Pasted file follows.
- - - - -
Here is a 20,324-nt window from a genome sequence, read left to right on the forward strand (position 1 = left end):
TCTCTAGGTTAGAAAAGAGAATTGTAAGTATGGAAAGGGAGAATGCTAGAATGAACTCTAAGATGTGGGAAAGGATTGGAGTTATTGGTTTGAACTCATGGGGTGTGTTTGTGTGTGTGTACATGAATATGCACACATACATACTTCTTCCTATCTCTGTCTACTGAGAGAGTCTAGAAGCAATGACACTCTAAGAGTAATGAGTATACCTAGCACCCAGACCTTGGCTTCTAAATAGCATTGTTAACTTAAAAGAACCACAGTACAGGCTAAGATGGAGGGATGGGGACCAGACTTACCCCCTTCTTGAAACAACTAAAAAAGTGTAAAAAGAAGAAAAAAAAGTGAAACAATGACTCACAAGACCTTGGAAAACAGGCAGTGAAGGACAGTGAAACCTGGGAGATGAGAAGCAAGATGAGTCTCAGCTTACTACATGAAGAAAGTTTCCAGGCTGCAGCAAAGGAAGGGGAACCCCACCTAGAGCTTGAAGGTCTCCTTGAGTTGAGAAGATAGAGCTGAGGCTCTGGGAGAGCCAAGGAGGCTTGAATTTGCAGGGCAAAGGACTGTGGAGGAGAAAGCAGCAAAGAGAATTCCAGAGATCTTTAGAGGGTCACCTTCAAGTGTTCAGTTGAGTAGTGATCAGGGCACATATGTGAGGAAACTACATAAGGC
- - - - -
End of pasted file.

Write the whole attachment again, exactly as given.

Here is a 20,324-nt window from a genome sequence, read left to right on the forward strand (position 1 = left end):
TCTCTAGGTTAGAAAAGAGAATTGTAAGTATGGAAAGGGAGAATGCTAGAATGAACTCTAAGATGTGGGAAAGGATTGGAGTTATTGGTTTGAACTCATGGGGTGTGTTTGTGTGTGTGTACATGAATATGCACACATACATACTTCTTCCTATCTCTGTCTACTGAGAGAGTCTAGAAGCAATGACACTCTAAGAGTAATGAGTATACCTAGCACCCAGACCTTGGCTTCTAAATAGCATTGTTAACTTAAAAGAACCACAGTACAGGCTAAGATGGAGGGATGGGGACCAGACTTACCCCCTTCTTGAAACAACTAAAAAAGTGTAAAAAGAAGAAAAAAAAGTGAAACAATGACTCACAAGACCTTGGAAAACAGGCAGTGAAGGACAGTGAAACCTGGGAGATGAGAAGCAAGATGAGTCTCAGCTTACTACATGAAGAAAGTTTCCAGGCTGCAGCAAAGGAAGGGGAACCCCACCTAGAGCTTGAAGGTCTCCTTGAGTTGAGAAGATAGAGCTGAGGCTCTGGGAGAGCCAAGGAGGCTTGAATTTGCAGGGCAAAGGACTGTGGAGGAGAAAGCAGCAAAGAGAATTCCAGAGATCTTTAGAGGGTCACCTTCAAGTGTTCAGTTGAGTAGTGATCAGGGCACATATGTGAGGAAACTACATAAGGC